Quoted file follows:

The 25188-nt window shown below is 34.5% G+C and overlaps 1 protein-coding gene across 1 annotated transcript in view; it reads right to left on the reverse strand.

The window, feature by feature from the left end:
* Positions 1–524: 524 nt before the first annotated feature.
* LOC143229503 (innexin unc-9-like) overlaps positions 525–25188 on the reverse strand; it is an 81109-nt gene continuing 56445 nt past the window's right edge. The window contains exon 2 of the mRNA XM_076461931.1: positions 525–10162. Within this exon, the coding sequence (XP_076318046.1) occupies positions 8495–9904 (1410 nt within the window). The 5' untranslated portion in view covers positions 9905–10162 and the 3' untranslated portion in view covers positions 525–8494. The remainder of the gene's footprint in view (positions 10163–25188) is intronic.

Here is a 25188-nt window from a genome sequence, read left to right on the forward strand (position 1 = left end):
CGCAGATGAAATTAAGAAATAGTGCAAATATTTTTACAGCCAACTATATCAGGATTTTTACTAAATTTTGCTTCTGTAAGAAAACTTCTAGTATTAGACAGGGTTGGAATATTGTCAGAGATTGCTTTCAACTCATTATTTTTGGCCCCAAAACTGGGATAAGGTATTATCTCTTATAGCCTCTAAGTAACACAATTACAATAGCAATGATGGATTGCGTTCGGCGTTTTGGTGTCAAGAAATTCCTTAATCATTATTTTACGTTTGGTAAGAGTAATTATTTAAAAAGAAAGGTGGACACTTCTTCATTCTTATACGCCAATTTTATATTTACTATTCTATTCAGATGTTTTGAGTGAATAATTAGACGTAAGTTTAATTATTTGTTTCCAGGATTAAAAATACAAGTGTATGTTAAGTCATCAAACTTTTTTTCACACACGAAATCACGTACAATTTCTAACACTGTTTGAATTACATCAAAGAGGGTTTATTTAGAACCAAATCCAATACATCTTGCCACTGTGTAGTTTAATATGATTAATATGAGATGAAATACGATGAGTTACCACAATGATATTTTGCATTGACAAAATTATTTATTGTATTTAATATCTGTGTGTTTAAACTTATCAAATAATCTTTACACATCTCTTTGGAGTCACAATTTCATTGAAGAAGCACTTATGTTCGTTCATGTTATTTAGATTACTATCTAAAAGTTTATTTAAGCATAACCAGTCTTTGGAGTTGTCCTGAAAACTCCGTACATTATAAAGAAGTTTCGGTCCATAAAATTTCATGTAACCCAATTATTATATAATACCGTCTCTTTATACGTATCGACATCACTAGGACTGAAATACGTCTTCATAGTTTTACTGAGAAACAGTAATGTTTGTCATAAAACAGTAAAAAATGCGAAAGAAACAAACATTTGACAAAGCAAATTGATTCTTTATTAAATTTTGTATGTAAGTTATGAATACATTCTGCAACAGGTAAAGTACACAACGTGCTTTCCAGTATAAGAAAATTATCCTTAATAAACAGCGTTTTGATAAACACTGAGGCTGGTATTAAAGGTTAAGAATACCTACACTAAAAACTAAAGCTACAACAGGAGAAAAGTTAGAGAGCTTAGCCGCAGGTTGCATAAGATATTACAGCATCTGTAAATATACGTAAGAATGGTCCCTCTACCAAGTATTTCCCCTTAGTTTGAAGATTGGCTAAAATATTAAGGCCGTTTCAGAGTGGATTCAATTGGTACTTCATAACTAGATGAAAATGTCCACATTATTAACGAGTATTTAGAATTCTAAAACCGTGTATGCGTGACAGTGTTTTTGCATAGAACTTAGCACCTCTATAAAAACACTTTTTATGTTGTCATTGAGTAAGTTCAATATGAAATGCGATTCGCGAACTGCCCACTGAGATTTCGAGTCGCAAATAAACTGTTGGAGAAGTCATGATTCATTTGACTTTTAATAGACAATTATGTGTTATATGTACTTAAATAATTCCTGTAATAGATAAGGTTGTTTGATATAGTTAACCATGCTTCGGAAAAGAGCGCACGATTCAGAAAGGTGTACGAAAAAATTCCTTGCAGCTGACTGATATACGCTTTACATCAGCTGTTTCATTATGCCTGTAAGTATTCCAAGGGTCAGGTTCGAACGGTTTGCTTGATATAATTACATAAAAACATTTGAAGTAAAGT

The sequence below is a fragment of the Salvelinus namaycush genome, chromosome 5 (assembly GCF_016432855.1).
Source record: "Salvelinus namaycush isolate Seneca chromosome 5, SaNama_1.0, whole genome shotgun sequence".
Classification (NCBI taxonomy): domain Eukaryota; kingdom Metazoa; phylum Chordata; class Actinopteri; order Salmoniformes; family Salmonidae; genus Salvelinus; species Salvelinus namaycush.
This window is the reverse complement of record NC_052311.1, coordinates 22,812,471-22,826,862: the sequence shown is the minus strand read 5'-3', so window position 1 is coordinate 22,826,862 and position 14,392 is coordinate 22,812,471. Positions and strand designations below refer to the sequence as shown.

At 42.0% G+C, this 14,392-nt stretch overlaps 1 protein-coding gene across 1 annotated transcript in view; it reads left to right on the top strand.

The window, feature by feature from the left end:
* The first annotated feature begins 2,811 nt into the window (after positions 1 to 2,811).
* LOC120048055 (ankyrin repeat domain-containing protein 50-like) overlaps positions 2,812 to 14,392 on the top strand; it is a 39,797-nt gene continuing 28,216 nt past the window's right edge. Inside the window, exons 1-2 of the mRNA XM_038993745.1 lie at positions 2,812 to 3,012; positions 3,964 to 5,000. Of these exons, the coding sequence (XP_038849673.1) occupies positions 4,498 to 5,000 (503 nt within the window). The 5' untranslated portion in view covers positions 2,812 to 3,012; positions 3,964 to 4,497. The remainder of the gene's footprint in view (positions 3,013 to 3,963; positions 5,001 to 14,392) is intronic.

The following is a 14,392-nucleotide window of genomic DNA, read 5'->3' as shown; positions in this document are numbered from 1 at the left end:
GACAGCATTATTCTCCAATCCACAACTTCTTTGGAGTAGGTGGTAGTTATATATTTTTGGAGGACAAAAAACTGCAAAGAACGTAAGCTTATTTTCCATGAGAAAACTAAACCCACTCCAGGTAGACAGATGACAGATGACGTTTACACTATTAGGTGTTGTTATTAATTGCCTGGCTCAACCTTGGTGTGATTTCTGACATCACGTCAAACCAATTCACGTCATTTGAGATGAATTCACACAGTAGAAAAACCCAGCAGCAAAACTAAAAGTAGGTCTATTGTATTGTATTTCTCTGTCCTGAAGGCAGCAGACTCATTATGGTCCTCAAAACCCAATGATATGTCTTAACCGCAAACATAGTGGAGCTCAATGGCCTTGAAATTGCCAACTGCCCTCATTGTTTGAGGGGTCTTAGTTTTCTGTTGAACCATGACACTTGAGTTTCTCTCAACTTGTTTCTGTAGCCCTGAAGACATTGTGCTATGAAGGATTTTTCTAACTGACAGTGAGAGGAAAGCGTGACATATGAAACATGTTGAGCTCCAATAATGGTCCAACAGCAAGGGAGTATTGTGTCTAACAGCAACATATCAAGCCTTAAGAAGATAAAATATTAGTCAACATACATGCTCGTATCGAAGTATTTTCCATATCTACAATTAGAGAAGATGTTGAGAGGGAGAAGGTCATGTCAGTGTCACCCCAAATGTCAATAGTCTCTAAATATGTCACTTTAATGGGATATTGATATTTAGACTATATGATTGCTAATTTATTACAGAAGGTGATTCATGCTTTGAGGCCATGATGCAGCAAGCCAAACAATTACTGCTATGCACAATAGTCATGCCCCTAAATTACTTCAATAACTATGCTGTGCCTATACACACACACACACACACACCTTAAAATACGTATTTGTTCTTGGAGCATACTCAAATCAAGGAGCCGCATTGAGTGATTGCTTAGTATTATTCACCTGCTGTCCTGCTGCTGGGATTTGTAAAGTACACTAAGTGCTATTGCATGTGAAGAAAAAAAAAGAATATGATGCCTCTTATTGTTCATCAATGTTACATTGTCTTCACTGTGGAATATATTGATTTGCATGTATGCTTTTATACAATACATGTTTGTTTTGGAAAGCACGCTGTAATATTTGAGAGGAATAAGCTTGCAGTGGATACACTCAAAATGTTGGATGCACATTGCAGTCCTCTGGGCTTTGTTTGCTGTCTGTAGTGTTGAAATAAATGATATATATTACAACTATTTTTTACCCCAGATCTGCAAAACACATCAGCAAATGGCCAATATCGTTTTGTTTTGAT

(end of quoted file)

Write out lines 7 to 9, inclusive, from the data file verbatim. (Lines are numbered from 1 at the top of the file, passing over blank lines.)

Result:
The sequence below is a fragment of the Salvelinus namaycush genome, chromosome 5 (assembly GCF_016432855.1).
Source record: "Salvelinus namaycush isolate Seneca chromosome 5, SaNama_1.0, whole genome shotgun sequence".
Classification (NCBI taxonomy): domain Eukaryota; kingdom Metazoa; phylum Chordata; class Actinopteri; order Salmoniformes; family Salmonidae; genus Salvelinus; species Salvelinus namaycush.